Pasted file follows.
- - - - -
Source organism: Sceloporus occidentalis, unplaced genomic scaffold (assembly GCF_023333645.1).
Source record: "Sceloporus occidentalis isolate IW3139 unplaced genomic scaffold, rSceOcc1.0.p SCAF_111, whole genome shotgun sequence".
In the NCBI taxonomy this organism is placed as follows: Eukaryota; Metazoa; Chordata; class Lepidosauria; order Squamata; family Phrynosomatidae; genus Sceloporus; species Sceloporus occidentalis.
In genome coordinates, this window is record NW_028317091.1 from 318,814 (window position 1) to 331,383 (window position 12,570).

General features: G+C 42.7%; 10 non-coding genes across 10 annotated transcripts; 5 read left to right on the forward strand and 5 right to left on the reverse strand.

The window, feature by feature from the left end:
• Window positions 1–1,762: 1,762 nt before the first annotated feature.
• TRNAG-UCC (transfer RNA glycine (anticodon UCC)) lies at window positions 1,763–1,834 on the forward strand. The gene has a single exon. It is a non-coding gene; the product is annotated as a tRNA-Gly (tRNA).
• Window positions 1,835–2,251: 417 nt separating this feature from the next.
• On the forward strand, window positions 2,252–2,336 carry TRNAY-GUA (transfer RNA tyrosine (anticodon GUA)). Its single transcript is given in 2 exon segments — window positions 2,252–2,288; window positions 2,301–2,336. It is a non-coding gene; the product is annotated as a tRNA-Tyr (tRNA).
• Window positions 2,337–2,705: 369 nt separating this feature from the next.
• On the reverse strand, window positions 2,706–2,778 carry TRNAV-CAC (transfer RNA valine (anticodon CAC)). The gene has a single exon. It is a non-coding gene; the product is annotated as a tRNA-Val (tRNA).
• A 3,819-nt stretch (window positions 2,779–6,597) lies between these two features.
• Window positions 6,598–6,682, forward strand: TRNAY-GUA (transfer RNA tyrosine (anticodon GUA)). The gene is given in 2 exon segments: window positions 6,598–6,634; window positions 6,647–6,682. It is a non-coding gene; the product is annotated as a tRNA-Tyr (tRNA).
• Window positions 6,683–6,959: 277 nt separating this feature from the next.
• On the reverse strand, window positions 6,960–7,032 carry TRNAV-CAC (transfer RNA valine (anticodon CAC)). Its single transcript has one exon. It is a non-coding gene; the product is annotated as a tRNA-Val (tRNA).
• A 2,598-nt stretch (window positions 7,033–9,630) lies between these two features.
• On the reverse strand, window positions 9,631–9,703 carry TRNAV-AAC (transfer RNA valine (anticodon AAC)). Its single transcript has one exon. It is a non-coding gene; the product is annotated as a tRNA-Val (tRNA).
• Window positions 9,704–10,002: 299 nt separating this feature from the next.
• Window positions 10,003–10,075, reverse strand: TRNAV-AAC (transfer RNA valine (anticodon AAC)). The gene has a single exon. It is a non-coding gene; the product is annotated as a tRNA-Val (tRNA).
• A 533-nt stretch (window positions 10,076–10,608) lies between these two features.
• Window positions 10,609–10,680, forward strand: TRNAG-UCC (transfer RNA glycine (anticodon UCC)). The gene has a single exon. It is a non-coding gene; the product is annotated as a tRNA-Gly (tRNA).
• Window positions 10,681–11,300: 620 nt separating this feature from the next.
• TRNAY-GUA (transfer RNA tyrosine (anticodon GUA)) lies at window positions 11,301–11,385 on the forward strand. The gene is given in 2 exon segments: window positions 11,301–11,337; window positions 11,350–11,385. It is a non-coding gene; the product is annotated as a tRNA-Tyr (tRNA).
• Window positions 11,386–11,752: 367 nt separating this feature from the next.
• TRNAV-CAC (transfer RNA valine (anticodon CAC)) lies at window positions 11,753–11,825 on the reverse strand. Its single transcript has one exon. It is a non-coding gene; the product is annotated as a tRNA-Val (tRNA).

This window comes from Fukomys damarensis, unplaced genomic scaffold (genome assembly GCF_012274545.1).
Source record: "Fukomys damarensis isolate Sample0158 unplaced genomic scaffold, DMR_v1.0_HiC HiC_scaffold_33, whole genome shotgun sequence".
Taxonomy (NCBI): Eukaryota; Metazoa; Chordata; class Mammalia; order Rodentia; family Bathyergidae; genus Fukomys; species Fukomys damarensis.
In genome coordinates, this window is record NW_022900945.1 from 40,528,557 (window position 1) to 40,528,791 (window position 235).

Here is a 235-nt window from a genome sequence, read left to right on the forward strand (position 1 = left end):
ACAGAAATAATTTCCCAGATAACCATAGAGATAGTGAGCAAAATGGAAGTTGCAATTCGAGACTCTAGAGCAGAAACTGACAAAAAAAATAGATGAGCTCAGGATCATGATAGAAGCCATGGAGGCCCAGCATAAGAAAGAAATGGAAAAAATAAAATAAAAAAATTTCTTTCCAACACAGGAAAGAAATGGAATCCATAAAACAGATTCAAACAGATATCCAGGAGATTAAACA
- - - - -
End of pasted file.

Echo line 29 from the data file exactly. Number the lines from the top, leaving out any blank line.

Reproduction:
Taxonomy (NCBI): Eukaryota; Metazoa; Chordata; class Mammalia; order Rodentia; family Bathyergidae; genus Fukomys; species Fukomys damarensis.